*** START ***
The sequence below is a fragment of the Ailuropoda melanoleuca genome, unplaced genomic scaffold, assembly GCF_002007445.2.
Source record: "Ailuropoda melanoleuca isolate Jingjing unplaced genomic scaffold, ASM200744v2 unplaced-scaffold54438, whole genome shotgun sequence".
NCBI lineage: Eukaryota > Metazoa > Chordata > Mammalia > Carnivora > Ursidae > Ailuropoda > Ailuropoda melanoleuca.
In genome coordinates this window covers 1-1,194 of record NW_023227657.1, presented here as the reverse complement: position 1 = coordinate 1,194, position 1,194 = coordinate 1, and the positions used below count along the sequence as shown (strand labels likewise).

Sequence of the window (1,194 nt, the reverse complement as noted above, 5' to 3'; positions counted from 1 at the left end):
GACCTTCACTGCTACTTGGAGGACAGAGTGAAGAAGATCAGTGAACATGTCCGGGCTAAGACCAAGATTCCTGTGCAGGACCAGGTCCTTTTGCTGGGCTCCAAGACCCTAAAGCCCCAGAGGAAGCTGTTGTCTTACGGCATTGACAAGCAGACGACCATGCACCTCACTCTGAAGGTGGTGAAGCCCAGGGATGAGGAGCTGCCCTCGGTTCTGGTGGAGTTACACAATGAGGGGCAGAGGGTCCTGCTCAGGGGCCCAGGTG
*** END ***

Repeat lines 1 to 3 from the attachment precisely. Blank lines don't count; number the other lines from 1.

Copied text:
The sequence below is a fragment of the Ailuropoda melanoleuca genome, unplaced genomic scaffold, assembly GCF_002007445.2.
Source record: "Ailuropoda melanoleuca isolate Jingjing unplaced genomic scaffold, ASM200744v2 unplaced-scaffold54438, whole genome shotgun sequence".
NCBI lineage: Eukaryota > Metazoa > Chordata > Mammalia > Carnivora > Ursidae > Ailuropoda > Ailuropoda melanoleuca.